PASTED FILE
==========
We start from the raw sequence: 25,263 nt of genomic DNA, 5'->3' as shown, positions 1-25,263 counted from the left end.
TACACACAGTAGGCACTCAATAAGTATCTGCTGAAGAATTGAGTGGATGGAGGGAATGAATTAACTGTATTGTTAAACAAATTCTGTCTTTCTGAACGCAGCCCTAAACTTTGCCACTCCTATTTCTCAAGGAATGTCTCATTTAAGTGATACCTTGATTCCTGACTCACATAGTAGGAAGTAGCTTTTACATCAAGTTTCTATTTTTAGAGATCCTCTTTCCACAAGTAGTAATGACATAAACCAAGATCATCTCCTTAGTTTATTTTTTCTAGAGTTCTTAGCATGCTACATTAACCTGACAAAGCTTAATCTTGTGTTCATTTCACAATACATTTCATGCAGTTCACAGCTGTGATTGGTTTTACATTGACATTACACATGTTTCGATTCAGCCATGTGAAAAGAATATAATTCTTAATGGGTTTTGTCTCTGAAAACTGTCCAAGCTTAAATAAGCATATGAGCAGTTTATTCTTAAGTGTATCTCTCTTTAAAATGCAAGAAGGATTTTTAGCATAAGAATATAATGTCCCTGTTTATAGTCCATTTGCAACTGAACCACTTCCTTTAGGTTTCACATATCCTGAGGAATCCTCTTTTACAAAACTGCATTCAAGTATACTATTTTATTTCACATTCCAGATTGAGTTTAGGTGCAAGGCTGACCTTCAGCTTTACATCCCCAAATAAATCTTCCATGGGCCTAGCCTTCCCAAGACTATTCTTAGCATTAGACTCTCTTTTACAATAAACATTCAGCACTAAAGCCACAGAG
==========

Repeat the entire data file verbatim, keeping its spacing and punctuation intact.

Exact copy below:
We start from the raw sequence: 25,263 nt of genomic DNA, 5'->3' as shown, positions 1-25,263 counted from the left end.
TACACACAGTAGGCACTCAATAAGTATCTGCTGAAGAATTGAGTGGATGGAGGGAATGAATTAACTGTATTGTTAAACAAATTCTGTCTTTCTGAACGCAGCCCTAAACTTTGCCACTCCTATTTCTCAAGGAATGTCTCATTTAAGTGATACCTTGATTCCTGACTCACATAGTAGGAAGTAGCTTTTACATCAAGTTTCTATTTTTAGAGATCCTCTTTCCACAAGTAGTAATGACATAAACCAAGATCATCTCCTTAGTTTATTTTTTCTAGAGTTCTTAGCATGCTACATTAACCTGACAAAGCTTAATCTTGTGTTCATTTCACAATACATTTCATGCAGTTCACAGCTGTGATTGGTTTTACATTGACATTACACATGTTTCGATTCAGCCATGTGAAAAGAATATAATTCTTAATGGGTTTTGTCTCTGAAAACTGTCCAAGCTTAAATAAGCATATGAGCAGTTTATTCTTAAGTGTATCTCTCTTTAAAATGCAAGAAGGATTTTTAGCATAAGAATATAATGTCCCTGTTTATAGTCCATTTGCAACTGAACCACTTCCTTTAGGTTTCACATATCCTGAGGAATCCTCTTTTACAAAACTGCATTCAAGTATACTATTTTATTTCACATTCCAGATTGAGTTTAGGTGCAAGGCTGACCTTCAGCTTTACATCCCCAAATAAATCTTCCATGGGCCTAGCCTTCCCAAGACTATTCTTAGCATTAGACTCTCTTTTACAATAAACATTCAGCACTAAAGCCACAGAG